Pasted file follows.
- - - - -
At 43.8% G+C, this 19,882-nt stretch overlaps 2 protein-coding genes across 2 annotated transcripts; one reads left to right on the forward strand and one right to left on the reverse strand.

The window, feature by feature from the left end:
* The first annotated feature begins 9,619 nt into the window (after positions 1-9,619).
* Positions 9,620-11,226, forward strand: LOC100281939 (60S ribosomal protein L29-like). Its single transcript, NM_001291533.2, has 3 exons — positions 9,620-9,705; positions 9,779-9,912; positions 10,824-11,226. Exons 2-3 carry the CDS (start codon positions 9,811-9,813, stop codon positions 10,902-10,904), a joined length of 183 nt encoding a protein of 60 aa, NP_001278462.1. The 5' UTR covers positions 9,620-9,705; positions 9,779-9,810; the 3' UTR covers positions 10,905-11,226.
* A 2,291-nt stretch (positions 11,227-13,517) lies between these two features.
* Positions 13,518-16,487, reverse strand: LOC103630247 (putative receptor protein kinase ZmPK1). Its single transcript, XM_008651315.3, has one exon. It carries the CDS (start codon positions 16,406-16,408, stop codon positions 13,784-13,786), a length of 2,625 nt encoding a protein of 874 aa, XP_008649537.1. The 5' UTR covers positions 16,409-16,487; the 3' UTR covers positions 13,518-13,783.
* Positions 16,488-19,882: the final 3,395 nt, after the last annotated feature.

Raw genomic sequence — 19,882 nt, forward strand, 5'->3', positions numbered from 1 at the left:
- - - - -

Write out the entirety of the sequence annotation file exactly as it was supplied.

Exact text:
At 43.8% G+C, this 19,882-nt stretch overlaps 2 protein-coding genes across 2 annotated transcripts; one reads left to right on the forward strand and one right to left on the reverse strand.

The window, feature by feature from the left end:
* The first annotated feature begins 9,619 nt into the window (after positions 1-9,619).
* Positions 9,620-11,226, forward strand: LOC100281939 (60S ribosomal protein L29-like). Its single transcript, NM_001291533.2, has 3 exons — positions 9,620-9,705; positions 9,779-9,912; positions 10,824-11,226. Exons 2-3 carry the CDS (start codon positions 9,811-9,813, stop codon positions 10,902-10,904), a joined length of 183 nt encoding a protein of 60 aa, NP_001278462.1. The 5' UTR covers positions 9,620-9,705; positions 9,779-9,810; the 3' UTR covers positions 10,905-11,226.
* A 2,291-nt stretch (positions 11,227-13,517) lies between these two features.
* Positions 13,518-16,487, reverse strand: LOC103630247 (putative receptor protein kinase ZmPK1). Its single transcript, XM_008651315.3, has one exon. It carries the CDS (start codon positions 16,406-16,408, stop codon positions 13,784-13,786), a length of 2,625 nt encoding a protein of 874 aa, XP_008649537.1. The 5' UTR covers positions 16,409-16,487; the 3' UTR covers positions 13,518-13,783.
* Positions 16,488-19,882: the final 3,395 nt, after the last annotated feature.

Raw genomic sequence — 19,882 nt, forward strand, 5'->3', positions numbered from 1 at the left: